Electrician Anna Procaccini, a specialist in old houses, was born into a world of men

Photo of Anna Procaccini by Desiree Espada

Electrician Anna Procaccini, whose company rewired old homes and commercial businesses in our neighborhood for decades, has died. She was 66 years old.

Procaccini was diagnosed with cancer in 2020 and died on August 11.

“That last round of chemo was really hard on her, and she never really got over it,” Procaccini’s husband Chester Dow said.

Both Procaccini and Dow grew up in Oak Cliff and were married for 44 years.

Her father was a tailor who worked in their home in Kessler Park, and her parents repaired old houses on the sidelines. Anna started working for this company as a teenager, says Dow.

This is how she fell in love with electricity.

“I love electrical work,” she said Lawyer Oak Cliff in 2014. “It’s so dangerous.”

Dow was working for the city of Dallas when he first met Procaccini at a mutual friend’s house, and he encouraged her to apply for a job in the city as well. A woman electrician in the 1970s was not well received by her colleagues.

She was harassed, fogged and groped, but she reversed this disadvantage.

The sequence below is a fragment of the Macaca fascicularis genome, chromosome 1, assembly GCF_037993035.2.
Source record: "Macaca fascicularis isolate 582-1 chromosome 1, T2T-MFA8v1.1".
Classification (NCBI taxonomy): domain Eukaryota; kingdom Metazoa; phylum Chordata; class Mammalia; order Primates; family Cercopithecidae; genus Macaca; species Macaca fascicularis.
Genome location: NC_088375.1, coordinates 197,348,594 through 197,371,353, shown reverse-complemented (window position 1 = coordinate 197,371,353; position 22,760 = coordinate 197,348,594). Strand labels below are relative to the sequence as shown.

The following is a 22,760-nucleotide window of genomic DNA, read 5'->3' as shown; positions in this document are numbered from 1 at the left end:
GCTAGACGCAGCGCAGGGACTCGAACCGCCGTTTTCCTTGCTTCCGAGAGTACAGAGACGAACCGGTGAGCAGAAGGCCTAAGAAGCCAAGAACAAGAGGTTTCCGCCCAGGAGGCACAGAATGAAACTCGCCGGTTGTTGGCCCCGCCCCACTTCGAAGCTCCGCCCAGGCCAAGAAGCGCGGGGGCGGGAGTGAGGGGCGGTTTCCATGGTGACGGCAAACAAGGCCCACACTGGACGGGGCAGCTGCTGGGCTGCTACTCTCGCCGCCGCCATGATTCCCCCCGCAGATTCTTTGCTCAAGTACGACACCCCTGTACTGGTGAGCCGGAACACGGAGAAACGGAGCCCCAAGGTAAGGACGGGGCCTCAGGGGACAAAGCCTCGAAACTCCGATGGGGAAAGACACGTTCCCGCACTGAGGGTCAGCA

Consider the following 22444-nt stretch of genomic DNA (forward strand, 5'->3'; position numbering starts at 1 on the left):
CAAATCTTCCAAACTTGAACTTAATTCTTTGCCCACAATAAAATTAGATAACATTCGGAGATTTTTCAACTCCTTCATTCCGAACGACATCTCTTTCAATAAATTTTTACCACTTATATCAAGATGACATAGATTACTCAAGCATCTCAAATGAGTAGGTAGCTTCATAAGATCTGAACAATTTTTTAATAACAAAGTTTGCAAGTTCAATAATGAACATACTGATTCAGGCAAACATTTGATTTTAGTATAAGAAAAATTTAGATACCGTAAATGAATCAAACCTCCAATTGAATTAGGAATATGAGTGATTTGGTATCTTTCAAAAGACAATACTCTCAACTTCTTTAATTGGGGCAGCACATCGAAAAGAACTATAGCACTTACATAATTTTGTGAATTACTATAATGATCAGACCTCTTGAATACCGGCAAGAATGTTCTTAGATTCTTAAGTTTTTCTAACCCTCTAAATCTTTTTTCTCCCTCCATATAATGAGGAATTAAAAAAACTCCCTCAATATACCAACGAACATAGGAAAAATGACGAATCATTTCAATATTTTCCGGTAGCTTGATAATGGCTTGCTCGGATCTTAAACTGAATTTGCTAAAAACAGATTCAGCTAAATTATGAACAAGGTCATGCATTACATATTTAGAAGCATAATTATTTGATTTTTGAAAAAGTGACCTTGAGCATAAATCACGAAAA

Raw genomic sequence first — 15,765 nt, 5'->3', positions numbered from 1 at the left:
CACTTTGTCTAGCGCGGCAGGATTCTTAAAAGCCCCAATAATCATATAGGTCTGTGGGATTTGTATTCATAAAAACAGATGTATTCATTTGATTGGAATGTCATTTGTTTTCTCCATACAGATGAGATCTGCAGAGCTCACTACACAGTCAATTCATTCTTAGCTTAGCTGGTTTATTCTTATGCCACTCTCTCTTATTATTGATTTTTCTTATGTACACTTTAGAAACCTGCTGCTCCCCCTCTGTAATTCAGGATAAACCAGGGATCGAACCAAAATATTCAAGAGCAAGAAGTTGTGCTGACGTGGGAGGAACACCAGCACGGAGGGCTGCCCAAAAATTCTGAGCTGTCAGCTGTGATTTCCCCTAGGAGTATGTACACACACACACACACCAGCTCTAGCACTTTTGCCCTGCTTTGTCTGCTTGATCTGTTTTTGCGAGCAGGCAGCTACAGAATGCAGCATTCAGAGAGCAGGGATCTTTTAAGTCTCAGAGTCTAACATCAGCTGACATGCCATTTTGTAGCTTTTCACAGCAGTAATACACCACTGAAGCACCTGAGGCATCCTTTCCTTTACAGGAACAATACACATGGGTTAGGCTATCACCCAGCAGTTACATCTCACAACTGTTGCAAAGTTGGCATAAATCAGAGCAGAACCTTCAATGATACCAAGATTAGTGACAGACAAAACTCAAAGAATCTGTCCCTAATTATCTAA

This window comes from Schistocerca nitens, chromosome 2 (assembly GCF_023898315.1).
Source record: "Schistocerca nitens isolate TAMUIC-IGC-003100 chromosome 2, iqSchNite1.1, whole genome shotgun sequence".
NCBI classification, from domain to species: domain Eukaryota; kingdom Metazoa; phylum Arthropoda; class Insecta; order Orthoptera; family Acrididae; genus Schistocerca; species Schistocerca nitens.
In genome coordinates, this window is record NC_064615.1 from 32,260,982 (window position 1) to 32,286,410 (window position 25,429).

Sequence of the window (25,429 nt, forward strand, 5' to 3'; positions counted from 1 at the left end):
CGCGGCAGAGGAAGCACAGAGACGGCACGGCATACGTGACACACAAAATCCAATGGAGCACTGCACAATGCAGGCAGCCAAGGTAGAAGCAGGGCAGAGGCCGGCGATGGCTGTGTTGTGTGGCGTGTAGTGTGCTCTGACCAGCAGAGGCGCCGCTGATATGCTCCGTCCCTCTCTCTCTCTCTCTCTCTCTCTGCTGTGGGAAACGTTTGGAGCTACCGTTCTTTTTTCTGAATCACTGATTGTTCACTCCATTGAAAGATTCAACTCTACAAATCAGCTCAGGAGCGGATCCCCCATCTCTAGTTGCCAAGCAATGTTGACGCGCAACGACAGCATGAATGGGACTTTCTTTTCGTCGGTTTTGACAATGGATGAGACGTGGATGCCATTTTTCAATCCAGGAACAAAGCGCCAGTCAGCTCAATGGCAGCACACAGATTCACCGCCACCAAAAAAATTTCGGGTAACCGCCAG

“She paid her dues and she put up with a lot of things that women wouldn’t think of putting up with these days,” he says.

“It was shameful the way they treated her, but she’s tough. She held on and that says a lot about her. She was not a quitter.

A specialty in old houses distinguished her small business, and she had a heart for historic architecture, Dow says. She discouraged customers from ripping out meaningful details, he says.

“She would try to convince people to stay original if possible,” he says.

A resource of electrical know-how in our neighborhood has been lost, says Bart Thrasher, a Winnetka Heights resident who is the Turner House board member in charge of maintenance.

She explained the electrical work, installed, repaired and replaced over many decades, at the 110-year-old Turner House, he says.

“She was such a treasure, and she is already greatly missed in Oak Cliff,” Thrasher says.

Procaccini and Dow lived in the LO Daniel neighborhood adjacent to Winnetka for 31 years.

Our neighborhood simply wouldn’t be the same without Anna’s electric 1972 Ford Ranger.

Photo by Desiree Espada

Procaccini kept his business open until last June when it was all liquidated, Dow says.

“I hope she will be remembered as a caring, kind person who went out of her way to help people,” he says. “She was smartt and opinionated. She could see things that others didn’t notice.

A commemoration was held recently at Mom’s Daughters Dinnerwhose owner is the former sister-in-law of Procaccini.

Besides her husband, Procaccini is survived by two children, Chester and Nicholas; one brother, Tony; and two sisters, Francine and Caroline.

Procaccini also left Dallas a parting gift. She has written seven blog posts on the Anna’s electricity website about his experiences working as a an electrician in Dallas at the time.

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